Nature magazine has been redesigned with digital audiences in mind. The updated visual system will be launched across its international print magazine, desktop website and mobile page.
The British scientific journal is celebrating its 150th birthday in November. In its history, it has published many scientific breakthroughs: the structure of DNA, plate tectonics, and the discovery of the first exoplanets.
The update is a response to digital users’ needs and an attempt to prevent “information overload”, its creative director Kelly Krause says. She cites as inspiration the New York Times and MIT Technology Review, the journal produced by the Massachusetts Institute of Technology.
The magazine worked with London-based design studio Mark Porter Associates on the project, which began in 2017 and covers magazine redesign as well as brand architecture.
An inspiration was mid-century Swiss and European design, such as the vintage scientific journal, Naturwissenschaft und Medizin. Mark Porter, founder and creative director of his eponymous design company, says that this focus on information design — the type that appears on pharmaceutical packaging and in textbooks, for example — was a driving force.
It was also about striking a balance between Nature’s content and its personality.
The “rigorous Swiss design” was infused with a British “quirk”, according to Porter. “We didn’t want it to be a characterless international product,” he says. “We had to try and capture its spirit.”
Nature is split into two sections; news and features at the beginning, and academic research at the back. For the news section, the studio created 200-page template document for efficiency. News articles are often published online first, Porter says, so the emphasis was on creating templates that meant editors and designers didn’t have to spend a lot of time reformatting for print.
For the features, which are more stylised — featuring full-bleed photos or reportage — the studio provided guidelines. “That’s where Nature really has freedom to be proper editorial designers,” he adds.
The news and features can be read on the mobile — the academic papers are more commonly printed out as PDFs. The mobile site has been designed with information-packed articles in mind. “The app is there to be assessable and useable,” Porter says. “It’s a relatively restrained and simple design because that’s what the content demands.”
A new font has been created, named after neurologist Anita Harding, a scientist who was herself published in Nature. The typeface was created in conjunction with foundry, Commercial Type.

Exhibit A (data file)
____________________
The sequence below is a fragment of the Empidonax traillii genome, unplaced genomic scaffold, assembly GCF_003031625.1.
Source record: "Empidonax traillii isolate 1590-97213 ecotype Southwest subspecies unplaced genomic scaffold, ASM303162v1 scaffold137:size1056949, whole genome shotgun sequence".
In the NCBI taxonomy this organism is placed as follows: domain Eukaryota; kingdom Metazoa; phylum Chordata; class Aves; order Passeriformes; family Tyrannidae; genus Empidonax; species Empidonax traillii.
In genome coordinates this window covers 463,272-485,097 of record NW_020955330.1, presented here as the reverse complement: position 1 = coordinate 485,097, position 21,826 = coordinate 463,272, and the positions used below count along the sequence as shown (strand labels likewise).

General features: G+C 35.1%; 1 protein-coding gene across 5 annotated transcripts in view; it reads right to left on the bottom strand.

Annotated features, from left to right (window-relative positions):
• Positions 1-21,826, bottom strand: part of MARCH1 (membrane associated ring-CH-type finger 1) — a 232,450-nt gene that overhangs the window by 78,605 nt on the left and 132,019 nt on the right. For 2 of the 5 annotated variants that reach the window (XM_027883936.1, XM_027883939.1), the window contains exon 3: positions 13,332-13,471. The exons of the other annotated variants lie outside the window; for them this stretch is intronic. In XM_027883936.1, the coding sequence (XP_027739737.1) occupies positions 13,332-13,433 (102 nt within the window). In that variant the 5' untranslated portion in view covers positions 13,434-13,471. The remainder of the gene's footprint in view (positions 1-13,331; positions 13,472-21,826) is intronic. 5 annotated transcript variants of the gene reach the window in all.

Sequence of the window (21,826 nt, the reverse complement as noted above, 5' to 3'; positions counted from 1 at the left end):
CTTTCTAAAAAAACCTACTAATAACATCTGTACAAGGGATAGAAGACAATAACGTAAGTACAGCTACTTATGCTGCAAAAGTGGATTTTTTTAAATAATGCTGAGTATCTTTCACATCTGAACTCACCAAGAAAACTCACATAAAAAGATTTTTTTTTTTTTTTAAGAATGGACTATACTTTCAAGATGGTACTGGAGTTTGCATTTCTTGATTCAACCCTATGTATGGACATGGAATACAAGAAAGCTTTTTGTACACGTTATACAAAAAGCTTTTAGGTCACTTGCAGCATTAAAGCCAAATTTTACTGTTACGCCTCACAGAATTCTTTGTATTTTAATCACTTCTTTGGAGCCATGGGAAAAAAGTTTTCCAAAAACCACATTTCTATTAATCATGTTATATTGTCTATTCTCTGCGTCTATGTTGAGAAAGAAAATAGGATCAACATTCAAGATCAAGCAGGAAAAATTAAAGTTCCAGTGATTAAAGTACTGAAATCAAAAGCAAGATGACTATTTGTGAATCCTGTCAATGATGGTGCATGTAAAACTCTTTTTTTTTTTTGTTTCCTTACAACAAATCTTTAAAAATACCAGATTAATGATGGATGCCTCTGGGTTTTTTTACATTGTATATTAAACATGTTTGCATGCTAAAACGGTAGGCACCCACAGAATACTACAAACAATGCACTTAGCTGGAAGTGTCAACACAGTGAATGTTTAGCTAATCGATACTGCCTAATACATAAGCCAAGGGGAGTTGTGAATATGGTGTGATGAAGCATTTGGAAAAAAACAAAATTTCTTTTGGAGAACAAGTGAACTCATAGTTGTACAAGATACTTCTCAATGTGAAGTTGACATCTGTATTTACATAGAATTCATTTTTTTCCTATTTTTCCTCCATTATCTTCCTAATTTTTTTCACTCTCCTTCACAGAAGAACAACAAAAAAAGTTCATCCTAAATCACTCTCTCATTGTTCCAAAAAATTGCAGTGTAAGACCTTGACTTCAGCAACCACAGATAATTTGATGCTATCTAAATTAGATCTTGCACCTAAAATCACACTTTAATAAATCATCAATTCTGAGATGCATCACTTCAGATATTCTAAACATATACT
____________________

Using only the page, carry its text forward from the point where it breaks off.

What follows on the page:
Krause says it has long been an aspiration to create a typeface specifically for a scientific publication, but that there were two main challenges.
“The content is demanding and requires tremendous concentration, so legibility and readability is absolutely essential,” she says.
Another consideration is that various typefaces are needed to write out scientific equations and formulae. If these are not done well, the “reading experience can be jarring,” Krause says.
The font was designed after identifying these needs. In an attempt to make the equations and formulae clear, the sub- and superscript characters were “carefully honed to convey scientific meaning rather than typical Greek-language prose”.
Italics have also been made “more slanted” in an effort to make them more distinct. Often, single italic characters are used as isolated symbols, such as ‘h’ for Planck’s constant, a scientific principal denoting the quantum of electromagnetic action.
Evolution of a logo
Since the magazine’s launch in 1869, its logo has changed at least ten times. All of these were designed for print publication. The new logo breaks away from this. As Krause says: “finely worked features, digitized into pixels, can look fuzzy on smartphone screens.”
The logo is also an attempt to create continuity in the magazine’s branding history. It is based off the Harding font, but with added details to the tail of the a and the top of the r. This subtle formatting is a nod to previous logos, Krause says — with its “echo” of the Baskerville Old Style logo from the early 1970s.
Nature has many branded journals and Porter worked to “rationalise” this branding, which had grown without much control and become “chaotic”. Each journal specialises in specific fields such as genetics, human behaviour or climate change. “We wanted to make the hierarchy of these titles clearer,” he adds.
A design system has been introduced so that each journal can follow a coherent look.
The journals’ logos have been simplified for use in social media avatars, which are often small, especially Instagram. Titles have also been streamlined for digital audience: Nature Reviews Clinical Oncology has been changed to nature reviews clin onc, Nature Machine Intelligence to nature m.i., and Nature Ecology & Evolution to nature eco evo, for example.
Another big change is the removal of the red bar from the top of its website. The journal had used red since the 1990s — moving away from its distinctive orange — but has shifted as associations with the colour have. Krause adds: “With the rise of the web, red is now often associated with unpleasant online features such as error messages.”
Although a lot of these design details have been rolled out ahead of Nature’s 150th birthday in November, the scale of the magazine — it has over 50 print journals and hundreds of web journals — means that the digital roll-out will continue over the following years.